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Who’s winning?

John Day

John Day

Posted Nov 13, 2009
1 Comment

Remember the Presidential debates a year or so ago? Or the race itself, for that matter. Think how much of the reporting focused on who won the last debate, or who was ahead in the race at the moment. Same with college football. We want to know who’s leading whom – even if we don’t have reliable metrics for determining the winner.

This desire to keep score came to mind when I thought about the recent LTE Connected Car announcement from Alcatel-Lucent, QNX Software, and other members of the ng Connect Program, which Alcatel-Lucent organized. They configured a Toyota Prius to do all kinds of neat connected infotainment things based on 4G LTE (Long Term Evolution) technology, using the QNX CAR application development platform.

Presumably Alcatel-Lucent/ng Connect could have selected another platform instead of QNX CAR – Microsoft Auto, for example, or Genivi, if it were a bit further along, but it went with QNX. Genivi was the focus of a panel discussion at Telematics Munich, the title of which was “Open Platform Technology Is Gaining Moementum. Choose Your Side Now.”

Considering application development a game might be even more fun if the various sides were firmly entrenched, but in real life organizations compete and collaborate simultaneously. Microsoft, for example, is a partner in QNX CAR as well as a platform developer itself. General Motors is both a partner in QNX CAR and a member of the Genivi Alliance. Daimler, Mercedes-Benz and Volkswagen line up with QNX at the moment, while Fiat and Ford are with Microsoft Auto. BMW and PSA Peugeot Citroën are OEM members of the Genivi Alliance. Can we add Toyota to QNX’s list?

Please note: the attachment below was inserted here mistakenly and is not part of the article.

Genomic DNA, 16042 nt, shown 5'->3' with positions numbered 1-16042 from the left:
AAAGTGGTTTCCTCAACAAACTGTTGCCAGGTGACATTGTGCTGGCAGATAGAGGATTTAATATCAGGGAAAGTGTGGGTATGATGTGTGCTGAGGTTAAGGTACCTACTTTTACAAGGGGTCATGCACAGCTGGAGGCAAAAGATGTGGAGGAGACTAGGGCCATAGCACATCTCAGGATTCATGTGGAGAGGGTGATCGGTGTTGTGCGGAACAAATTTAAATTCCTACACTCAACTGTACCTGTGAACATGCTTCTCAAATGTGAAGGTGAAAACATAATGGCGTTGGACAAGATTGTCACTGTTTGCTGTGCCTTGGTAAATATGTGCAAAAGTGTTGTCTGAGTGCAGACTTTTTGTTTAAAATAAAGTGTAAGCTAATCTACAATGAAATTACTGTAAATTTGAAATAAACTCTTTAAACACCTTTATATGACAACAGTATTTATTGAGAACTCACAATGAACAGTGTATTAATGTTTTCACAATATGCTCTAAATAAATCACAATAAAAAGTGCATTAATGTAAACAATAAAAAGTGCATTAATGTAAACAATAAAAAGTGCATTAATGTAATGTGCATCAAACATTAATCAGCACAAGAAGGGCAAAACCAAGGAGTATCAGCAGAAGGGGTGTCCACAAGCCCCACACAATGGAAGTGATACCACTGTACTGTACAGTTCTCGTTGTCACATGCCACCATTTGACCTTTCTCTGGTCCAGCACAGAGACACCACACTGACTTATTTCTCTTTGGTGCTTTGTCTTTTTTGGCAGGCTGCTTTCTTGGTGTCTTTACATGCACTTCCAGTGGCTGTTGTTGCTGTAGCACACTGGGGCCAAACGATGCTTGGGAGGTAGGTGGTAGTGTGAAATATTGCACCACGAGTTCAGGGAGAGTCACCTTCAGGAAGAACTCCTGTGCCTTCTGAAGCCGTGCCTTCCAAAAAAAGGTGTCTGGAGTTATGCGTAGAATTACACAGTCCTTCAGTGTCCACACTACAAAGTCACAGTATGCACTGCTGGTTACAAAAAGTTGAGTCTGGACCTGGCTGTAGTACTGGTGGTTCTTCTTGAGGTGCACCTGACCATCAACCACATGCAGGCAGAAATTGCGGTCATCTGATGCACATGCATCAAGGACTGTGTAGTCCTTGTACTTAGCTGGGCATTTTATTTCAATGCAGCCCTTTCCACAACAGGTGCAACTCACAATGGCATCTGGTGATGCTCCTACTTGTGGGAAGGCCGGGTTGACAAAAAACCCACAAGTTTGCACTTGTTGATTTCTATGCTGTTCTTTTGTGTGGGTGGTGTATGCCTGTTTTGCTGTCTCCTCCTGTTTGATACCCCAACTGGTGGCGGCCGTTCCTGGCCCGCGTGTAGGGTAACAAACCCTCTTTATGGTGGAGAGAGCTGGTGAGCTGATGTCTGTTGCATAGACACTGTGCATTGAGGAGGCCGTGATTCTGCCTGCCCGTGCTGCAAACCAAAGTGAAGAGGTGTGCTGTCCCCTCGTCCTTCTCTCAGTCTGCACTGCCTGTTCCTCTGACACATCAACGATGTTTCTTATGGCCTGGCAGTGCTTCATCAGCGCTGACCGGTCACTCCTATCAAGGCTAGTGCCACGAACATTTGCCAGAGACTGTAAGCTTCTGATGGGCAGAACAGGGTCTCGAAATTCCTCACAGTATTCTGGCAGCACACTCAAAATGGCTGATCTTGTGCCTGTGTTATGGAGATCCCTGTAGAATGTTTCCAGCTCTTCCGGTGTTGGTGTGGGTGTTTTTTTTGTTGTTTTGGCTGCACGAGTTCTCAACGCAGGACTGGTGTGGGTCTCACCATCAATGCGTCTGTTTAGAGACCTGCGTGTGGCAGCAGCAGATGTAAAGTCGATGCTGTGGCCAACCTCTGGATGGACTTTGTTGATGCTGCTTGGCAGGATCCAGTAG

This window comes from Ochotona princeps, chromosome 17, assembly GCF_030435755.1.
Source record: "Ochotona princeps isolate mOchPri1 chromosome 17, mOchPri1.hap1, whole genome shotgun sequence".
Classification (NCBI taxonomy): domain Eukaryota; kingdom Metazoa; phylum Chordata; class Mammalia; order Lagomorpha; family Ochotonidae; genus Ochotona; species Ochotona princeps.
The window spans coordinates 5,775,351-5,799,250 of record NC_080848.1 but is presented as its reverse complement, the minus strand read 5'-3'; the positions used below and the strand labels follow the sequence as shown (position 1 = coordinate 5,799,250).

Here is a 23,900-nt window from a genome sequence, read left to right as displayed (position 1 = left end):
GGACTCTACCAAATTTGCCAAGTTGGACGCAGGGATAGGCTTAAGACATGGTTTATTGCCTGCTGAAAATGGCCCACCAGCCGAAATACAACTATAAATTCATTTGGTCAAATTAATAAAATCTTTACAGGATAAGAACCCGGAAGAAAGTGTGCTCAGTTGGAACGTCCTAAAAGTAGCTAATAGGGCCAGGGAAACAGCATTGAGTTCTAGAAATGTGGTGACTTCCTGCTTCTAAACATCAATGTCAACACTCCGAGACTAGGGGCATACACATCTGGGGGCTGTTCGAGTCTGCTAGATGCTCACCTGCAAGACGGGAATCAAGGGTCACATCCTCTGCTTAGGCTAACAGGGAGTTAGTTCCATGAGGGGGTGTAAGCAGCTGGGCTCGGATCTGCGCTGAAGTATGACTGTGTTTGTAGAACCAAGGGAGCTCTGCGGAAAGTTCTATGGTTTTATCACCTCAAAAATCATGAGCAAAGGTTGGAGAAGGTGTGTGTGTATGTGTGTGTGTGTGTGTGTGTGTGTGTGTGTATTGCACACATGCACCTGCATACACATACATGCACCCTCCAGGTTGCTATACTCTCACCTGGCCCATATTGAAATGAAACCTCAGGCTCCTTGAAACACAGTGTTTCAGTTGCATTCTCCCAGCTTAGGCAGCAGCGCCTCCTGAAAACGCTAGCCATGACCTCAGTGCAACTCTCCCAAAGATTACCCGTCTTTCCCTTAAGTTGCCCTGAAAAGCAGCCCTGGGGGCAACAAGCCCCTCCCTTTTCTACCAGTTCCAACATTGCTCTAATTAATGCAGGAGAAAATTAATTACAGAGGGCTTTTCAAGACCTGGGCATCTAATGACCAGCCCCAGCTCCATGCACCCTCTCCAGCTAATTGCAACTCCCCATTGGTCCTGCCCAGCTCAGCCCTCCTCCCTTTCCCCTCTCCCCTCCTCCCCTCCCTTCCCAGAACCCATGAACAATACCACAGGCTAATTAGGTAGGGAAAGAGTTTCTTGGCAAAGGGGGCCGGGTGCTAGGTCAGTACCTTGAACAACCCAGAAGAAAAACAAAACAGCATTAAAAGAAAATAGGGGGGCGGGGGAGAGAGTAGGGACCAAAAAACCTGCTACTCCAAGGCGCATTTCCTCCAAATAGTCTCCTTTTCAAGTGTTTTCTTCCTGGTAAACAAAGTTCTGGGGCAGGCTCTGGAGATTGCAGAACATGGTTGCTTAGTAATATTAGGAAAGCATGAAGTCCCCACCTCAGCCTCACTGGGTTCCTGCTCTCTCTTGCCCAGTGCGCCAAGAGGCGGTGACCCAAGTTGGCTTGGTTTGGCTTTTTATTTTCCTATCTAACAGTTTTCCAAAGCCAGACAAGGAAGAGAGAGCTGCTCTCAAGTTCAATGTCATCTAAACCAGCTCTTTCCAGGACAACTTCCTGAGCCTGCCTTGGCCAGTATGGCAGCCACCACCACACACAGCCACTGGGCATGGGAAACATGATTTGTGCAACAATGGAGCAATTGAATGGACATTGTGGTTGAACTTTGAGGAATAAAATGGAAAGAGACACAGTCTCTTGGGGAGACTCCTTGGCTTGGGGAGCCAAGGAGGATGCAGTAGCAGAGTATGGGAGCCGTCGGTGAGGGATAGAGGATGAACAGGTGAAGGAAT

Switching sides is easy until serious development is underway. Picking winners at this point makes no sense, but that doesn’t make conjecture any less fun. Who do you like?

4G, Mercedes-Benz, Toyota Prius, Long Term Evolution, Fiat, Alcatel-Lucent, Daimler, Volkswagen, LTE, PSA Peugeot Citroën, Infotainment, Telematics Munich, Microsoft Auto, Ford, QNX Software, ng Connect Program, QNX CAR, Genivi Alliance

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John DayJohn Day recently launched John Day’s Automotive Electronics News (johndayautomotivelectronics.com) to provide news and feature coverage of the automotive electronics industry. Earlier he wrote for Auto Electronics magazine, Auto E-lectronics, EE Times, and other business and engineering publications. Visit John Day

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Comments 1

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I think one thing that Microsoft did right with Windows Automotive was that they took the conversation above the OS. At the end of the day the OS is an enabler to applications, resources, etc. and as more cars become connected to the "cloud" the enabler moves beyond the car itself. The problem with GenIVI in my mind is that it is attempting to address automotive at the OS level after everyone else in the industry has moved past that conversation. QNX has middleware that runs on Windows Automotive and Linux, but when an OEM or Tier 1 needs a full, integrated, automotive grade solution QNX can provide it. The thing to look at now is the business model. Who makes money in cars that are connected. Google? Microsoft? the carrier? the car OEM? The Tier 1? Who gets or keeps control (of the revenue, brand, customer, data, etc.? I think those are the conversations that need to be had to see who will "win" in automotive.

Andrew
5:55 PM Nov 16, 2009

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